Words Formed from the Initial Letters of Other Words

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The word acronym was coined in 1943 by Bell Laboratories to refer to new words like RADAR that had been created from the initials of the words in phrases.

Distinctions can be made between initial letter constructions that can be pronounced as words (RADAR) and those which can be pronouced only as letters (FBI).

Strictly speaking, RADAR is an “acronym,” while FBI is an “initialism.”

Unless one is addressing an academic audience, the word acronym may be used to refer to any word formed from the initials of other words. For one thing, acronym is a more familiar term than initialism. For another, many words formed from initials defy easy categorization. Some don’t even have widely agreed-upon names to describe them.

Letter Combinations…

… pronounced as a word
WAC – Women’s Army Corps
NATO – North Atlantic Treaty Organization
LASER – Light Amplification by the Stimulated Emission of Radiation

…pronounced as initials
FBI – Federal Bureau of Investigation
ATM – Automated Teller Machine
BBC – British Broadcasting Corporation
AFL-CIO – American Federation of Labor-Congress of Industrial Organizations

…pronounced partly as letters, partly as syllables
JPEG – Joint Photographic Experts Group
MS-DOS – Microsoft Disk Operating System
CD-ROM – Compact Disc read-only memory

…pronounced as words by some speakers; as letters by others:
FAQ – Frequently Asked Questions
LED – Light-Emitting Diode
ASAP – As Soon As Possible
IRA – Individual Retirement Account
SAT – Scholastic Achievement Test

…pronounced as letters and words
AAA (Triple A) – American Automobile Association
NAACP (N double-A CP) – National Association for the Advancement of Colored People

…formed from letters within a word as well as initial letters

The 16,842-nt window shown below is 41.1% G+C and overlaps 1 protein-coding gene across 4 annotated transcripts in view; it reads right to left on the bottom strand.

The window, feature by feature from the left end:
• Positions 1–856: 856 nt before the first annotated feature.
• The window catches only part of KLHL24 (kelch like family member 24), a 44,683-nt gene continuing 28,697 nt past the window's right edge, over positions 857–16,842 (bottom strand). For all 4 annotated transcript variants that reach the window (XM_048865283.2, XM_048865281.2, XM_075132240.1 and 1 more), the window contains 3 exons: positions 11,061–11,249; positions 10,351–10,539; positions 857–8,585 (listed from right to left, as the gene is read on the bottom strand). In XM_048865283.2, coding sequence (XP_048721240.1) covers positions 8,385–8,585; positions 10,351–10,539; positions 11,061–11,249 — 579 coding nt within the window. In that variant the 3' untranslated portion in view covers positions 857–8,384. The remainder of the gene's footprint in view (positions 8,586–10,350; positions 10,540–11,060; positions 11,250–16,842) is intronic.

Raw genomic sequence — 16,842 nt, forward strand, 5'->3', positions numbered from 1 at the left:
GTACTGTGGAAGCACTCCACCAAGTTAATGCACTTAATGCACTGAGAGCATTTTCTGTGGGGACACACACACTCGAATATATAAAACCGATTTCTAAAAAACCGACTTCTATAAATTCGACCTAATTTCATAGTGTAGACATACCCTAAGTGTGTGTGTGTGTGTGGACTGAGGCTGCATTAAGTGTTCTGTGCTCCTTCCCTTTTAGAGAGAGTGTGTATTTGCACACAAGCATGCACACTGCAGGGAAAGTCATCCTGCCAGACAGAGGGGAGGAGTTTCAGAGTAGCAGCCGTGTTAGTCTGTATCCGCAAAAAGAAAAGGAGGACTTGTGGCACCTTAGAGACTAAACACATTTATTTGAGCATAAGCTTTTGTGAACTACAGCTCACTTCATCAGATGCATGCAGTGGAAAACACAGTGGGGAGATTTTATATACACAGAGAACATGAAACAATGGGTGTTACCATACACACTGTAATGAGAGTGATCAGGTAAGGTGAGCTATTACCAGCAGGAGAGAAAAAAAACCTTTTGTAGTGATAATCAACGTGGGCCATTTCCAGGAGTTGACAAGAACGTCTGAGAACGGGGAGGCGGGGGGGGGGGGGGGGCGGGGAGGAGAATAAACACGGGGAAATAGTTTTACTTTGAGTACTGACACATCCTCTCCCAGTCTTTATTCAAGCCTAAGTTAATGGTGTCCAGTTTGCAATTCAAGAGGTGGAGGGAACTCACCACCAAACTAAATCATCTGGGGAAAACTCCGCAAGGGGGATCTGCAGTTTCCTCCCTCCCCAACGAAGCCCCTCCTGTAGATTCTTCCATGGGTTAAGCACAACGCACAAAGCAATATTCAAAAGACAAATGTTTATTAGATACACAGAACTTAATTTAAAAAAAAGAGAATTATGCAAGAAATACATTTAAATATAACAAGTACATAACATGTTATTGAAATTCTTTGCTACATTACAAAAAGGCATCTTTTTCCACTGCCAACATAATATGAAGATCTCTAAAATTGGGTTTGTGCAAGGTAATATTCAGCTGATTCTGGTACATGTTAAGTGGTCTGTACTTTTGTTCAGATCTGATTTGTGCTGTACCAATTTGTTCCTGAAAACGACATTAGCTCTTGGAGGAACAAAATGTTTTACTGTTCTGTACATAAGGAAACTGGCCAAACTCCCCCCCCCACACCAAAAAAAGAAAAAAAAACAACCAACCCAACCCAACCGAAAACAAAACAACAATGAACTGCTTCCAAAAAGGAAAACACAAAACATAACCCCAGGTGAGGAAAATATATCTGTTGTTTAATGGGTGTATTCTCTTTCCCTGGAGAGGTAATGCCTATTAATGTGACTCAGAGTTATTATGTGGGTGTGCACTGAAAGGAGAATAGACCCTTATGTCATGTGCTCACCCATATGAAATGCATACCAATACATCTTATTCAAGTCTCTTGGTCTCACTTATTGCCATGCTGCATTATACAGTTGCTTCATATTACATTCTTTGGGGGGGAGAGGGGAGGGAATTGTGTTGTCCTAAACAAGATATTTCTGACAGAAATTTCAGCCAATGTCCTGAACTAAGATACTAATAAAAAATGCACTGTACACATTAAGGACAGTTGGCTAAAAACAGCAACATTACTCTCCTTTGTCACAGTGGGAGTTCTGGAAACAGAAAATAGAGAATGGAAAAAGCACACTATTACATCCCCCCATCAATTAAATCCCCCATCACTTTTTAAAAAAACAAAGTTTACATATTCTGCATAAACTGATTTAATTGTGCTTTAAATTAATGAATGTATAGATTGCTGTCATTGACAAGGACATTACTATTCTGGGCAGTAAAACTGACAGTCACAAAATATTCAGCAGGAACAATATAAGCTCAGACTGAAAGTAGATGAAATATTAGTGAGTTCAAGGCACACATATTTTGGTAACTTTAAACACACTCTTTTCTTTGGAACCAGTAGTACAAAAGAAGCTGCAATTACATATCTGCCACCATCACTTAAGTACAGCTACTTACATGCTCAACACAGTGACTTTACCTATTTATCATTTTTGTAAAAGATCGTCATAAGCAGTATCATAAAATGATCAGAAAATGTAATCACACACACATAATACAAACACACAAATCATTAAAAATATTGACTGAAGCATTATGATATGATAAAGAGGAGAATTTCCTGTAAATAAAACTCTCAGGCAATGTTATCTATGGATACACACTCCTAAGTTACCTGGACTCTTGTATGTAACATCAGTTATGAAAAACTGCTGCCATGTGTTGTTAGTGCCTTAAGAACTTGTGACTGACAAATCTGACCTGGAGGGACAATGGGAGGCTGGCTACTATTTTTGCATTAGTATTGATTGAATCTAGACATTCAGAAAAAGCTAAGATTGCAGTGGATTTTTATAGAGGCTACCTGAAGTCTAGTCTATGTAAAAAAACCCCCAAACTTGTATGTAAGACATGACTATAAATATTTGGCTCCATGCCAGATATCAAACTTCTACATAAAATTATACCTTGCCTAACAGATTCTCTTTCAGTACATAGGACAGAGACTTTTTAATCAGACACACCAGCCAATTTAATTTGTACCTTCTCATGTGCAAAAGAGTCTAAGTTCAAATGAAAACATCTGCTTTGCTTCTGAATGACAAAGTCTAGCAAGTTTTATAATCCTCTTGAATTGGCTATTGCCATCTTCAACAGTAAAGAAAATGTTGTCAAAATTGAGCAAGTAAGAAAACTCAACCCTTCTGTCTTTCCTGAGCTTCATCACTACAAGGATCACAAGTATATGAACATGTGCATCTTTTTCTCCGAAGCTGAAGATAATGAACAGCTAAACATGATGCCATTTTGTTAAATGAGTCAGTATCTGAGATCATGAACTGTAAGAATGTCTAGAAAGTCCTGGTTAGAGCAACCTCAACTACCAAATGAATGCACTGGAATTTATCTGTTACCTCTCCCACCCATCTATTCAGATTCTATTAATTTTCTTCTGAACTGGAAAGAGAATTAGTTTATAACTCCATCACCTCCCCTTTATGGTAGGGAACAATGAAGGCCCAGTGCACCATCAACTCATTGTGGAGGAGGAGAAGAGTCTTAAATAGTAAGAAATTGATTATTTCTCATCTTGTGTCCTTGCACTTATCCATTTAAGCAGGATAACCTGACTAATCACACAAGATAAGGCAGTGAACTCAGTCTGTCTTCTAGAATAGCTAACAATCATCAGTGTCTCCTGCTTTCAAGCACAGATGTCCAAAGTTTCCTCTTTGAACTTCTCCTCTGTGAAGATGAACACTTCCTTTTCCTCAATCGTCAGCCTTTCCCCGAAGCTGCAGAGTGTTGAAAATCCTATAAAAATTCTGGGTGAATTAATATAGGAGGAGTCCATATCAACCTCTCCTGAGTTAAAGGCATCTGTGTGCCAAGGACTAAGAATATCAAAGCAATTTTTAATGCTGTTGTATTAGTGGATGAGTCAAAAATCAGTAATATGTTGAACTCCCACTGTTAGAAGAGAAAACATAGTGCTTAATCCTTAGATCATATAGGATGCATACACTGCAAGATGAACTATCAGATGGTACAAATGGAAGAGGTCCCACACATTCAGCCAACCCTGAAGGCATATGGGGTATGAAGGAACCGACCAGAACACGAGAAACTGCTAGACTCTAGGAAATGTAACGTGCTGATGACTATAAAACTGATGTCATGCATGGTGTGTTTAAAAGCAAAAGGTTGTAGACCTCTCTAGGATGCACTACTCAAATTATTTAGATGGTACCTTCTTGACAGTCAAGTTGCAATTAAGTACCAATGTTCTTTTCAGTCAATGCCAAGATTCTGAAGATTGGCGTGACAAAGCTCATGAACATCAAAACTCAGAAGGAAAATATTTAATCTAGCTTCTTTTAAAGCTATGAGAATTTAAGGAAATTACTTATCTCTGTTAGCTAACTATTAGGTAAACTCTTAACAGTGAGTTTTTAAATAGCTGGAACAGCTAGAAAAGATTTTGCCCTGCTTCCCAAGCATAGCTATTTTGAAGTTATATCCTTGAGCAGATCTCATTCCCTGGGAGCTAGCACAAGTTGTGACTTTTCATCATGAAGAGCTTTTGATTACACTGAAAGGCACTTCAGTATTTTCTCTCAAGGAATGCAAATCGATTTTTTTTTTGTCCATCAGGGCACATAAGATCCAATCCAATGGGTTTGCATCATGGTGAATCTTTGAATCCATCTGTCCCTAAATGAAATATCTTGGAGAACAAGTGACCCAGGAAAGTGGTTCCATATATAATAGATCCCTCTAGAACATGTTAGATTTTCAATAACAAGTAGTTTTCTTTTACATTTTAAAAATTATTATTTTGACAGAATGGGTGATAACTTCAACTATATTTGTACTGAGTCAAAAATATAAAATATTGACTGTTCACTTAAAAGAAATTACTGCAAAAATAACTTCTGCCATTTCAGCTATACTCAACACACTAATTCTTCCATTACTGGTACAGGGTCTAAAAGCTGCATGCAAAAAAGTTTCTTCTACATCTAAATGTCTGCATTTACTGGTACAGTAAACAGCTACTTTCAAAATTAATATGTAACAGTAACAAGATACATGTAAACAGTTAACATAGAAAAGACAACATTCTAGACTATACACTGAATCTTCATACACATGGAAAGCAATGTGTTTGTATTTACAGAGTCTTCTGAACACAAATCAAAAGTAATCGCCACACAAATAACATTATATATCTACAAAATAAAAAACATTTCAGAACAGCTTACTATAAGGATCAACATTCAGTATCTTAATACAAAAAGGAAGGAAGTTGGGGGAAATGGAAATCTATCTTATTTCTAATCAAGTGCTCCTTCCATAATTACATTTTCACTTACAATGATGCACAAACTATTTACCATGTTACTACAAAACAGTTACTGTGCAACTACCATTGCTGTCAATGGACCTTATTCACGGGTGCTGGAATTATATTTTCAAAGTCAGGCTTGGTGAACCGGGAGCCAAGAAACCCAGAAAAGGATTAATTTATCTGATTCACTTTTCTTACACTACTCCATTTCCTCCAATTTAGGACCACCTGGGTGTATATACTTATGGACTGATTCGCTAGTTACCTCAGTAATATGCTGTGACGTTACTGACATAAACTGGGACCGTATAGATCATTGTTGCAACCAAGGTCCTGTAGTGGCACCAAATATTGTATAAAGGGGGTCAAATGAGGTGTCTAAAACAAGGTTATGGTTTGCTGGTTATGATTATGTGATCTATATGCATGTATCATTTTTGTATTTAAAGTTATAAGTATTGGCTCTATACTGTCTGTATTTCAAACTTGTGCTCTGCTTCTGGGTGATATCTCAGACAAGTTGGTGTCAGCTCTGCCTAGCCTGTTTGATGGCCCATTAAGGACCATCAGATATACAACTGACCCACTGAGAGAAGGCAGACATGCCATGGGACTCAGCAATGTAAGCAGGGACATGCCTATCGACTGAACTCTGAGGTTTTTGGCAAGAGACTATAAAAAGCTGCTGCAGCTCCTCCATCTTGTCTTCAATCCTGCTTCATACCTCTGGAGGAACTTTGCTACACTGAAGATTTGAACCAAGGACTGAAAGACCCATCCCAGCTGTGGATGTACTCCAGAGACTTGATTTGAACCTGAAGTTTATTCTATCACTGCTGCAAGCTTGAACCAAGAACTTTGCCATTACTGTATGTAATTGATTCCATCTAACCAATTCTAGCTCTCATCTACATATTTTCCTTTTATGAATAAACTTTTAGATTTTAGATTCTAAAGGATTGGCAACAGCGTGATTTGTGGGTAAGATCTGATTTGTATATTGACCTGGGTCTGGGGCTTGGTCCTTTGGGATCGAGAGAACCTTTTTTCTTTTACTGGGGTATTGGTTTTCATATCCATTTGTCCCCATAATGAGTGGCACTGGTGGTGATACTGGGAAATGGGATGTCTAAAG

DNA DeoxyriboNucleic Acid
SONAR – SOund Navigation And Ranging
XML – eXtensible Markup Language

I’ll worry about specific labels for the different types when I’m called upon to write an academic treatise on the subject. For ordinary conversation and informal writing, I’ll go on calling them all acronyms.

For those who like to make nice distinctions in such matters, this Wikipedia article is a wealth of information.

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8 thoughts on “Words Formed from the Initial Letters of Other Words”

  1. Good post. It’s always a treat to read about another angle on our language. The word scuba came to my mind, as I was reading—Self-Contained Underwater Breathing Apparatus.

    The military is infamous for its use of acronyms. When my son was in the Navy, he would occasionally send me notes written entirely in acronyms, because he knew it would amuse me to research and figure out what he meant!

  2. Interesting article–is there still an Irish Republican Army (IRA)? There are lots of acronyms and initialisms in education also–ESL, ELL, IEP, SpEd, etc. We used to call it “educationese”.

  3. Great post. I never knew that there was actually a name for initialisms.